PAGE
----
by Steven Brooke, Harvard University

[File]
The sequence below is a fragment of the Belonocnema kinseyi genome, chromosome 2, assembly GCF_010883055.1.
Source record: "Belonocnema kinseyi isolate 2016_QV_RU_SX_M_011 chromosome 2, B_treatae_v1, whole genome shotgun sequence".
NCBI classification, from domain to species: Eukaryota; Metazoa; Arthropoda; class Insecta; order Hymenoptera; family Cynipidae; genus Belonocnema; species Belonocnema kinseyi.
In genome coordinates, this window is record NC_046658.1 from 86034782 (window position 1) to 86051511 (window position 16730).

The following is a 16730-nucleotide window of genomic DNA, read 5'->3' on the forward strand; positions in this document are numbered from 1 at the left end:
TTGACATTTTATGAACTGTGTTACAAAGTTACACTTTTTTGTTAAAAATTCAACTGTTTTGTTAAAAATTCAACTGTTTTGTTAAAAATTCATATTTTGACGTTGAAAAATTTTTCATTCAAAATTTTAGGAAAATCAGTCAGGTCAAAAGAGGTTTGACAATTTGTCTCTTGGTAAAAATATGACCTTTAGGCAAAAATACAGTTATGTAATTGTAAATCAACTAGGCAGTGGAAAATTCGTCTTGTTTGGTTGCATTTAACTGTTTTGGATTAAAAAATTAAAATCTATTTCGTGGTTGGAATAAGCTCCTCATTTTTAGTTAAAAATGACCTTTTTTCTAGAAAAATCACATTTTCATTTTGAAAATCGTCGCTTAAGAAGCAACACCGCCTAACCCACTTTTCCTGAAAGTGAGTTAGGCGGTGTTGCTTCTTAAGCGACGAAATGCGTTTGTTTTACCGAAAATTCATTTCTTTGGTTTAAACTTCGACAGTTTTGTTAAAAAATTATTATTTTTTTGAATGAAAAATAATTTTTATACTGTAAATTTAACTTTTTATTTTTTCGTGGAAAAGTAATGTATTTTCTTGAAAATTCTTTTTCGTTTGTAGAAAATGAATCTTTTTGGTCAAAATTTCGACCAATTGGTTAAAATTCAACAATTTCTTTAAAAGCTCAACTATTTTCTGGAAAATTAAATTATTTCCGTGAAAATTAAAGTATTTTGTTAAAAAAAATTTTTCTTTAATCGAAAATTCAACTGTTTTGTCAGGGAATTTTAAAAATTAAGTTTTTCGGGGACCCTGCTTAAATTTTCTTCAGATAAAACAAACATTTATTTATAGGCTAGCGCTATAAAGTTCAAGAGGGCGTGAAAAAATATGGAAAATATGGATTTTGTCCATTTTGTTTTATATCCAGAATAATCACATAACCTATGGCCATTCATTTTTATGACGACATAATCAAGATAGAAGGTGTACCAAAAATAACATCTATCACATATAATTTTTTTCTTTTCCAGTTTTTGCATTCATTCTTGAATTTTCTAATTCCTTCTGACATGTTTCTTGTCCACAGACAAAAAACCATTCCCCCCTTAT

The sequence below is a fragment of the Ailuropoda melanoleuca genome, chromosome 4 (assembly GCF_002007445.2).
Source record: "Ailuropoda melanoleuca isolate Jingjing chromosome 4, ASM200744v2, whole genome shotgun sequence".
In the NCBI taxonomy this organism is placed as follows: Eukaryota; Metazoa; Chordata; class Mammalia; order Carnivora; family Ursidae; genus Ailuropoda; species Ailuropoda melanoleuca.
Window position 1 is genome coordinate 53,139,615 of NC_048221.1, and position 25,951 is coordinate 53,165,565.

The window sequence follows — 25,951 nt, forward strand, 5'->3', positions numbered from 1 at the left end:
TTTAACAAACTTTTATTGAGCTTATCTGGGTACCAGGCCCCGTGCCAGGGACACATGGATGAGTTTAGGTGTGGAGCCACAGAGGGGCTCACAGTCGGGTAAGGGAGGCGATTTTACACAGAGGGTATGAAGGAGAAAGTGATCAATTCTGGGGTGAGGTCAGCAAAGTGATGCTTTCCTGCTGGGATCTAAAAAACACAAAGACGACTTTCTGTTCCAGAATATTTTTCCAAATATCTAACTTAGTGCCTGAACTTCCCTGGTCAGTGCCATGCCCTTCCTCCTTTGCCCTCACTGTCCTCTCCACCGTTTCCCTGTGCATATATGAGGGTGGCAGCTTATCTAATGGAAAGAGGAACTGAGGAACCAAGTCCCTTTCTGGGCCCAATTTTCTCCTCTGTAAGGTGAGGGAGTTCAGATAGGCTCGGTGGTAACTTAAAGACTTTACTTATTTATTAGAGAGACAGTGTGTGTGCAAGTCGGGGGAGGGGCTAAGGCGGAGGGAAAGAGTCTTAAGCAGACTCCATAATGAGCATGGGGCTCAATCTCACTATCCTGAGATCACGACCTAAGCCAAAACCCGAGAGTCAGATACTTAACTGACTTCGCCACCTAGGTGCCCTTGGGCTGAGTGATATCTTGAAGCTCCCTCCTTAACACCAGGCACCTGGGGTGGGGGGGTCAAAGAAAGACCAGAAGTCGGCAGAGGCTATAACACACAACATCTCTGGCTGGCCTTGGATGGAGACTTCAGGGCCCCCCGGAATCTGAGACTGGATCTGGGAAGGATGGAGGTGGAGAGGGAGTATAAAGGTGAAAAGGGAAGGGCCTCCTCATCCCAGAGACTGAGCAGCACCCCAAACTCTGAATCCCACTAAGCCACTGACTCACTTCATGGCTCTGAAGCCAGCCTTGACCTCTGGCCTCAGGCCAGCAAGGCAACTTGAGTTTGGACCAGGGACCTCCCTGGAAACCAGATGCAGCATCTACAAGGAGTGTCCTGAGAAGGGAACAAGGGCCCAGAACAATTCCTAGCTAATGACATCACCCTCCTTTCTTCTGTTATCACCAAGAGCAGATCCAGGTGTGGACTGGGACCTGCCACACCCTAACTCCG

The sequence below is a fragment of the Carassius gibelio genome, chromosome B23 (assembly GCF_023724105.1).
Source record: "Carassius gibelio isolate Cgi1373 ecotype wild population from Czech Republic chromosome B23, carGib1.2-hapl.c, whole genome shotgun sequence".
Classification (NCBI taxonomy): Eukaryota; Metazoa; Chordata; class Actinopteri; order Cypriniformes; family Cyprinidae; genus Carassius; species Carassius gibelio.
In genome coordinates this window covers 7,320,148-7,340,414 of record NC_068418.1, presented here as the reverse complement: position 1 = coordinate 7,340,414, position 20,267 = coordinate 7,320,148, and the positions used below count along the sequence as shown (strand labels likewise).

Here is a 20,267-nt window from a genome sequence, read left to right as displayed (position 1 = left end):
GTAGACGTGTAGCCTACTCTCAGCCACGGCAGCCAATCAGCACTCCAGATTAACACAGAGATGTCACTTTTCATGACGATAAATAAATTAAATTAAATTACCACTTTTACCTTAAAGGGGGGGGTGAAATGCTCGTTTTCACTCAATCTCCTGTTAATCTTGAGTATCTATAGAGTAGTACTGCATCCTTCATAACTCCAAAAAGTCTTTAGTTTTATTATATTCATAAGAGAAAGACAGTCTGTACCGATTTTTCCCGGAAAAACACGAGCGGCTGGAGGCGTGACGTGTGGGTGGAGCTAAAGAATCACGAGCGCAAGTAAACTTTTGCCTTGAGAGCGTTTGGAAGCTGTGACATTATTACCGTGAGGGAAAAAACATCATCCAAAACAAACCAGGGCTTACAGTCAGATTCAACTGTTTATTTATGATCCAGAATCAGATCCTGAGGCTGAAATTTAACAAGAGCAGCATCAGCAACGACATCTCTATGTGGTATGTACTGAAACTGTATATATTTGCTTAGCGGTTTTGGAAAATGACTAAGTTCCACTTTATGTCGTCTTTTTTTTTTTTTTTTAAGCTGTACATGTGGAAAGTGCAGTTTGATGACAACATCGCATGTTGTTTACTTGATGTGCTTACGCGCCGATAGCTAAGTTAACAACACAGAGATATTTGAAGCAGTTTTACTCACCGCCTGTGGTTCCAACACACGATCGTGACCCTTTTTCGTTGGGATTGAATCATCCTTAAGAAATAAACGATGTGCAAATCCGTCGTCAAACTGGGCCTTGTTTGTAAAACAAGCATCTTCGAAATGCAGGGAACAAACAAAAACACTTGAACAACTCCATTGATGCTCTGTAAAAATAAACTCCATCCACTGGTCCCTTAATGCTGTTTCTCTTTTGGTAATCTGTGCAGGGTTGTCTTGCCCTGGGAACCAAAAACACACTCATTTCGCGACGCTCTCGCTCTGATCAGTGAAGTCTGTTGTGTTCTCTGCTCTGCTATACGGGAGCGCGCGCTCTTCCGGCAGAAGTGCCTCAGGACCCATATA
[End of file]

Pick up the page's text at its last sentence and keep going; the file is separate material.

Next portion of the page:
Under what conditions can parties use social-service provision to generate political support? And what is the causal mechanism connecting social-service provision to citizen mobilization? I argue that service provision conveys to voters a politically valuable image of the provider organization’s competence and probity, which is particularly valuable when information about parties and platforms is contradictory or poor. Support comes from an in-depth investigation into the medical networks of the Egyptian Muslim Brotherhood. I combine qualitative evidence, including fieldwork and interviews with Brotherhood social-service providers, with an original 2,483-person survey experiment of Egyptians. Respondents exposed to factual information about the Brotherhood’s medical provision are significantly more likely to consider voting for the Brotherhood in elections. A causal mediation analysis, as well as qualitative evidence drawn from the survey instrument itself, supports the hypothesized mechanism by which respondents map the Brotherhood’s compassion and professionalism in the provision of medical services onto their views of Brotherhood candidates for elected office. Beyond adding to a growing comparative-politics literature on the politics of non-state social service provision, I identify why Egypt’s current rulers have expended such effort to uproot the Muslim Brotherhood’s nationwide network of social services.